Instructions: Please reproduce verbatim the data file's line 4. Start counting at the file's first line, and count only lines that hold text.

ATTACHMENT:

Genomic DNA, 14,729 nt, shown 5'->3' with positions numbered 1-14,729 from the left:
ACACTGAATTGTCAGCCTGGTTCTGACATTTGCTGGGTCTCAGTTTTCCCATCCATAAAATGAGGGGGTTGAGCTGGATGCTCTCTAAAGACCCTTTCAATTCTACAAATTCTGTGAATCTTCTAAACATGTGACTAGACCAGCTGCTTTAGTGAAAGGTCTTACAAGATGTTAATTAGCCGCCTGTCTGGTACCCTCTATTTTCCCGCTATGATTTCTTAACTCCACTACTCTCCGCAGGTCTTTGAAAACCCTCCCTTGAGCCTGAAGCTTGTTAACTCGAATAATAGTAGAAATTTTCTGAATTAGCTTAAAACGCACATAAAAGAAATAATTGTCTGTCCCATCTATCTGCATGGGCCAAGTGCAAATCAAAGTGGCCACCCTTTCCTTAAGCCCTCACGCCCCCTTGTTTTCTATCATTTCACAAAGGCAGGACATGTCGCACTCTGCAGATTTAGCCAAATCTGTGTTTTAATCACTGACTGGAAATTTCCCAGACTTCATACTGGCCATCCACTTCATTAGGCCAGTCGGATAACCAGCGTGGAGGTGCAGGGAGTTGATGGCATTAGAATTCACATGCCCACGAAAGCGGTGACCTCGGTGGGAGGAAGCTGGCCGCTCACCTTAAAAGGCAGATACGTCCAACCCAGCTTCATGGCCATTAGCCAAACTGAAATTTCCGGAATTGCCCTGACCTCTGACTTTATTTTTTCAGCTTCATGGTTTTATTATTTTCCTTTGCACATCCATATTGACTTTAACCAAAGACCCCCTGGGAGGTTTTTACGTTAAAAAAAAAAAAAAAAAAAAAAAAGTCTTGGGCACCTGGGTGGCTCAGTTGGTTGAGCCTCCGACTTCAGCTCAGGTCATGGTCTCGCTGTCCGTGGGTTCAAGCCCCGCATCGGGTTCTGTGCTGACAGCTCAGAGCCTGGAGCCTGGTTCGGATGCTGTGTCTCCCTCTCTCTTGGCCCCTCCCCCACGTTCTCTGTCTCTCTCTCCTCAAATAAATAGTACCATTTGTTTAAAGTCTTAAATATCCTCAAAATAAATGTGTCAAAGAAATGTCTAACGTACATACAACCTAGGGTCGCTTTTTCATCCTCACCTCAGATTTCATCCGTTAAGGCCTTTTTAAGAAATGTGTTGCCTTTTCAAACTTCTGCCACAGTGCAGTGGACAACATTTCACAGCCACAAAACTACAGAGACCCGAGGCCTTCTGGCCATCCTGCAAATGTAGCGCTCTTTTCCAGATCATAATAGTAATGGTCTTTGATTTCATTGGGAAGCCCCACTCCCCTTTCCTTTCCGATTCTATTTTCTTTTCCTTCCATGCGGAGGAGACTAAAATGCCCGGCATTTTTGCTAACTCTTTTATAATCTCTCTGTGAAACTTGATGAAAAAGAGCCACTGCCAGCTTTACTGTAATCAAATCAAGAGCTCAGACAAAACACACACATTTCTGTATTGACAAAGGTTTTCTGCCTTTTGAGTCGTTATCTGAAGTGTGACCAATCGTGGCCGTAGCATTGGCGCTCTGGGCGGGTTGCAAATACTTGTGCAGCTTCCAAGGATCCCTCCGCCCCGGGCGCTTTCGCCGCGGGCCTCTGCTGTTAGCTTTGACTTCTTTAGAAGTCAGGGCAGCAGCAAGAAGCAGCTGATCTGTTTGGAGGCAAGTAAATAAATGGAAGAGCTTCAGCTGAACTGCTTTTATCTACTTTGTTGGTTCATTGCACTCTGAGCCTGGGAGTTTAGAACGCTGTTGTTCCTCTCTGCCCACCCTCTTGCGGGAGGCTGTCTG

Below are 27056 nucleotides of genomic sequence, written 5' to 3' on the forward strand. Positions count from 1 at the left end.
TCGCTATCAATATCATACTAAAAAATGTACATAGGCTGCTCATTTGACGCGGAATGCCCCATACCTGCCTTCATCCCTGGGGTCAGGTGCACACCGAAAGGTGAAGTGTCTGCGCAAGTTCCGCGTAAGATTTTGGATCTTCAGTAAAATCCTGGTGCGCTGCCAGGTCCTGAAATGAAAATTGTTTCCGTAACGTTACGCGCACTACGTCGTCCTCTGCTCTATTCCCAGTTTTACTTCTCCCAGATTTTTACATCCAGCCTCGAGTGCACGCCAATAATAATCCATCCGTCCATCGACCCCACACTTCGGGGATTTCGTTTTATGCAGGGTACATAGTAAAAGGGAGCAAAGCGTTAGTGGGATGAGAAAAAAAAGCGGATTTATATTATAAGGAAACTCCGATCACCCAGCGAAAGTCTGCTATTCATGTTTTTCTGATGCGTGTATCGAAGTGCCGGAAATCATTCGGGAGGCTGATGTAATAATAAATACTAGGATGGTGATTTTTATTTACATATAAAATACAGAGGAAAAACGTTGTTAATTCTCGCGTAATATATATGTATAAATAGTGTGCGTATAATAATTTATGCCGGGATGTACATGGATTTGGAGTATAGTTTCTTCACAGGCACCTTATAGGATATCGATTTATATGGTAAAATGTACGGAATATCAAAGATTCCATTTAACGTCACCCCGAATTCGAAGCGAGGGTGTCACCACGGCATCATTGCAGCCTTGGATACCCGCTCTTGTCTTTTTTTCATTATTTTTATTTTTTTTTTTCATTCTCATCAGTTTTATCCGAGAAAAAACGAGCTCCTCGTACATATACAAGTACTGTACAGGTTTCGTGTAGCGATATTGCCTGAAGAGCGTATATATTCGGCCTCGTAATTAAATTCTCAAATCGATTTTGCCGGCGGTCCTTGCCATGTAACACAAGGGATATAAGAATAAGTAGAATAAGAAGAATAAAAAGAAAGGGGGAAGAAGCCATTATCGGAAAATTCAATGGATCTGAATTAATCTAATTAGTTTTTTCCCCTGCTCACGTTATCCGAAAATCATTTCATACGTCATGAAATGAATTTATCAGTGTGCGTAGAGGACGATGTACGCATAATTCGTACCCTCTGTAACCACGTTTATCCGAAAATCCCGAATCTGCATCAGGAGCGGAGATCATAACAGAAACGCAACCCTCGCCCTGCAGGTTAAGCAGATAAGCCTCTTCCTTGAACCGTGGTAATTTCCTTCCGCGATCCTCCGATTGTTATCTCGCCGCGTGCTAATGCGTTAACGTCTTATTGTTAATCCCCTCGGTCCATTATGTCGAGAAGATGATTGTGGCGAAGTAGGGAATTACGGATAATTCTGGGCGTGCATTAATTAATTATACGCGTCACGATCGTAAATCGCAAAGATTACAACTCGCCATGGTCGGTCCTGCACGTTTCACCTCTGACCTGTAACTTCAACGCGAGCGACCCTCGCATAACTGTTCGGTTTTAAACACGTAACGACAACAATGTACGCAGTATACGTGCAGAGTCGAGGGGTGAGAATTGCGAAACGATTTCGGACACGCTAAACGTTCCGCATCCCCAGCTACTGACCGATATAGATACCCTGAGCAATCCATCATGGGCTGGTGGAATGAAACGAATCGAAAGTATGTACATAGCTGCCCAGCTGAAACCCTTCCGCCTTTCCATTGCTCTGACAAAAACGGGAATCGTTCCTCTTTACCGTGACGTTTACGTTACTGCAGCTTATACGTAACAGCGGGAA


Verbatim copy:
TCGCTATCAATATCATACTAAAAAATGTACATAGGCTGCTCATTTGACGCGGAATGCCCCATACCTGCCTTCATCCCTGGGGTCAGGTGCACACCGAAAGGTGAAGTGTCTGCGCAAGTTCCGCGTAAGATTTTGGATCTTCAGTAAAATCCTGGTGCGCTGCCAGGTCCTGAAATGAAAATTGTTTCCGTAACGTTACGCGCACTACGTCGTCCTCTGCTCTATTCCCAGTTTTACTTCTCCCAGATTTTTACATCCAGCCTCGAGTGCACGCCAATAATAATCCATCCGTCCATCGACCCCACACTTCGGGGATTTCGTTTTATGCAGGGTACATAGTAAAAGGGAGCAAAGCGTTAGTGGGATGAGAAAAAAAAGCGGATTTATATTATAAGGAAACTCCGATCACCCAGCGAAAGTCTGCTATTCATGTTTTTCTGATGCGTGTATCGAAGTGCCGGAAATCATTCGGGAGGCTGATGTAATAATAAATACTAGGATGGTGATTTTTATTTACATATAAAATACAGAGGAAAAACGTTGTTAATTCTCGCGTAATATATATGTATAAATAGTGTGCGTATAATAATTTATGCCGGGATGTACATGGATTTGGAGTATAGTTTCTTCACAGGCACCTTATAGGATATCGATTTATATGGTAAAATGTACGGAATATCAAAGATTCCATTTAACGTCACCCCGAATTCGAAGCGAGGGTGTCACCACGGCATCATTGCAGCCTTGGATACCCGCTCTTGTCTTTTTTTCATTATTTTTATTTTTTTTTTTCATTCTCATCAGTTTTATCCGAGAAAAAACGAGCTCCTCGTACATATACAAGTACTGTACAGGTTTCGTGTAGCGATATTGCCTGAAGAGCGTATATATTCGGCCTCGTAATTAAATTCTCAAATCGATTTTGCCGGCGGTCCTTGCCATGTAACACAAGGGATATAAGAATAAGTAGAATAAGAAGAATAAAAAGAAAGGGGGAAGAAGCCATTATCGGAAAATTCAATGGATCTGAATTAATCTAATTAGTTTTTTCCCCTGCTCACGTTATCCGAAAATCATTTCATACGTCATGAAATGAATTTATCAGTGTGCGTAGAGGACGATGTACGCATAATTCGTACCCTCTGTAACCACGTTTATCCGAAAATCCCGAATCTGCATCAGGAGCGGAGATCATAACAGAAACGCAACCCTCGCCCTGCAGGTTAAGCAGATAAGCCTCTTCCTTGAACCGTGGTAATTTCCTTCCGCGATCCTCCGATTGTTATCTCGCCGCGTGCTAATGCGTTAACGTCTTATTGTTAATCCCCTCGGTCCATTATGTCGAGAAGATGATTGTGGCGAAGTAGGGAATTACGGATAATTCTGGGCGTGCATTAATTAATTATACGCGTCACGATCGTAAATCGCAAAGATTACAACTCGCCATGGTCGGTCCTGCACGTTTCACCTCTGACCTGTAACTTCAACGCGAGCGACCCTCGCATAACTGTTCGGTTTTAAACACGTAACGACAACAATGTACGCAGTATACGTGCAGAGTCGAGGGGTGAGAATTGCGAAACGATTTCGGACACGCTAAACGTTCCGCATCCCCAGCTACTGACCGATATAGATACCCTGAGCAATCCATCATGGGCTGGTGGAATGAAACGAATCGAAAGTATGTACATAGCTGCCCAGCTGAAACCCTTCCGCCTTTCCATTGCTCTGACAAAAACGGGAATCGTTCCTCTTTACCGTGACGTTTACGTTACTGCAGCTTATACGTAACAGCGGGAA